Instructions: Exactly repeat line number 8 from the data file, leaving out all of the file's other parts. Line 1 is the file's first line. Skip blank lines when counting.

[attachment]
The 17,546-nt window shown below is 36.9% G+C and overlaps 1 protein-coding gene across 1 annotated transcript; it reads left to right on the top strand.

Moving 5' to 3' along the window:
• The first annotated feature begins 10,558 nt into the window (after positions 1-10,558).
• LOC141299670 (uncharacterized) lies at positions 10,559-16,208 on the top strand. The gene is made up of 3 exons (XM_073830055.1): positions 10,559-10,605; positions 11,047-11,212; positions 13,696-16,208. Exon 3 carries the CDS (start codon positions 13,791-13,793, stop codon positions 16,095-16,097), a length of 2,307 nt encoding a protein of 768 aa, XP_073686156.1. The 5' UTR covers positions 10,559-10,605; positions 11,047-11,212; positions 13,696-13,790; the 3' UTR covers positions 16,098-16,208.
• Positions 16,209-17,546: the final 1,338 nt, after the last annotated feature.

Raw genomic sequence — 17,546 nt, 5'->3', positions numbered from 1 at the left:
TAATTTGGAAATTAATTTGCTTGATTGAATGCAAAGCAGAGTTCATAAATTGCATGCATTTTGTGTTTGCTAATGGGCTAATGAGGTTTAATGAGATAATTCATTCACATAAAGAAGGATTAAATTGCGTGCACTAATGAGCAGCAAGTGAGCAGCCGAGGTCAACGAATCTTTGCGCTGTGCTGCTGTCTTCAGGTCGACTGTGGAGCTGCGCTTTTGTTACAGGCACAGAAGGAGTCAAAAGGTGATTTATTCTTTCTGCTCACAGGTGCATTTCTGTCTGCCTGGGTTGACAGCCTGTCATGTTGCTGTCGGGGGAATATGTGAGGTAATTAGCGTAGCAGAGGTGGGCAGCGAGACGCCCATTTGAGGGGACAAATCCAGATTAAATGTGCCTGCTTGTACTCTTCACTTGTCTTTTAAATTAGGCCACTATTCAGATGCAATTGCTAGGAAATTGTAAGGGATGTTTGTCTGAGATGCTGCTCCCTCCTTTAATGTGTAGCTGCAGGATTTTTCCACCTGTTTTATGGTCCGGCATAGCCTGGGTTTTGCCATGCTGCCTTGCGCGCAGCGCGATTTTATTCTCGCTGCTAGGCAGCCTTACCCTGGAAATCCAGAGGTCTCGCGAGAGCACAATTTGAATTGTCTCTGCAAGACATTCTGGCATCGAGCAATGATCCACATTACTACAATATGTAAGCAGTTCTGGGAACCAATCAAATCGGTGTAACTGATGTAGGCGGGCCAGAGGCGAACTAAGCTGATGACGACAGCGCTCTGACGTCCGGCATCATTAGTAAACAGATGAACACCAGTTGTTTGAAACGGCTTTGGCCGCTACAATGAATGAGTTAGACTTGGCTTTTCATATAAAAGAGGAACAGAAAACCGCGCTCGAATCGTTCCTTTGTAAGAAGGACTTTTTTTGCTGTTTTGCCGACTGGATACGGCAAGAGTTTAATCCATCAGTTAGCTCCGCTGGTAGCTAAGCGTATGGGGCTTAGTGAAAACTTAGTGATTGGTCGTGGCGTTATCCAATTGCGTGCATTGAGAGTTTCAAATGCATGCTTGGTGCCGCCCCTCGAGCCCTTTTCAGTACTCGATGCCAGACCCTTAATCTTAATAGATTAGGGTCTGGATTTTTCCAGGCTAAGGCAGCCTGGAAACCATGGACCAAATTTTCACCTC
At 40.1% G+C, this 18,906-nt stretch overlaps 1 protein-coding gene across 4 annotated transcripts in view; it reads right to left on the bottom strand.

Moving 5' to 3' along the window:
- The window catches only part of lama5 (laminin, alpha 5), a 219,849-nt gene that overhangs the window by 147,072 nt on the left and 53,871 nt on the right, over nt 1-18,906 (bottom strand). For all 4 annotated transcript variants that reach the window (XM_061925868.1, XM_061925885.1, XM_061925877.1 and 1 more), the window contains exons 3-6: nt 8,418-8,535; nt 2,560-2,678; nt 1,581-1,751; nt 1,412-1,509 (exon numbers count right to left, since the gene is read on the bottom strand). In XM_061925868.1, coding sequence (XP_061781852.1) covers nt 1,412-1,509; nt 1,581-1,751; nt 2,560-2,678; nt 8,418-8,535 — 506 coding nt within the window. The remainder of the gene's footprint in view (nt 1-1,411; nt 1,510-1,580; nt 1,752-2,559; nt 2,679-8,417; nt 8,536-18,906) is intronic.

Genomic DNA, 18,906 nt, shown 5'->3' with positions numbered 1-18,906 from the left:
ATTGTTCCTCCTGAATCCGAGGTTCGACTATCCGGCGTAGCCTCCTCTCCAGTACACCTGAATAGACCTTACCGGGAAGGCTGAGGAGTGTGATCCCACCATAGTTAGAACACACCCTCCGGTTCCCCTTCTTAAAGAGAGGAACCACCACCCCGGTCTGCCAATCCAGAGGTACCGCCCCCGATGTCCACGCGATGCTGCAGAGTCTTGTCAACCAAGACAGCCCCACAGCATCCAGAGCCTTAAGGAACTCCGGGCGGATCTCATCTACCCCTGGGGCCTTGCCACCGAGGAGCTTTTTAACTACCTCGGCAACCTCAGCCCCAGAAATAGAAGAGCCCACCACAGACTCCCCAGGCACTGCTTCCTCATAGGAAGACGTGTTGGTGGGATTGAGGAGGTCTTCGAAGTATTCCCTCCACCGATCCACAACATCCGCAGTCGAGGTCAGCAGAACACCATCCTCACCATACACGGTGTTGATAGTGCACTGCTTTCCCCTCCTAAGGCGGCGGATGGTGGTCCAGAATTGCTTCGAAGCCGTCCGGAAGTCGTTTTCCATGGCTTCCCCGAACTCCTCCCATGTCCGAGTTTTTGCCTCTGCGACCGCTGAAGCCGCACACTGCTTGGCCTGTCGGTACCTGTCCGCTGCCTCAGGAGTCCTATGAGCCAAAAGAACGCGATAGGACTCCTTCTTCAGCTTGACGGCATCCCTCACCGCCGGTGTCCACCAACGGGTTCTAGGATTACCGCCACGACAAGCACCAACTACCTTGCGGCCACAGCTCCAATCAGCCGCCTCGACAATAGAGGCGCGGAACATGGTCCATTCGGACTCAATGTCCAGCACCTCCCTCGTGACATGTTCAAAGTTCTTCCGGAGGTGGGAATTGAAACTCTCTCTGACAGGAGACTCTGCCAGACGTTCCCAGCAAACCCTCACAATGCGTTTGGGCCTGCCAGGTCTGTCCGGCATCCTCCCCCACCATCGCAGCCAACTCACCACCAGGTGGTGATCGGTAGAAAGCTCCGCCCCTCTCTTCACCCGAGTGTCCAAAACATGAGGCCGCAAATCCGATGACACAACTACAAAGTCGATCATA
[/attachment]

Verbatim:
At 40.1% G+C, this 18,906-nt stretch overlaps 1 protein-coding gene across 4 annotated transcripts in view; it reads right to left on the bottom strand.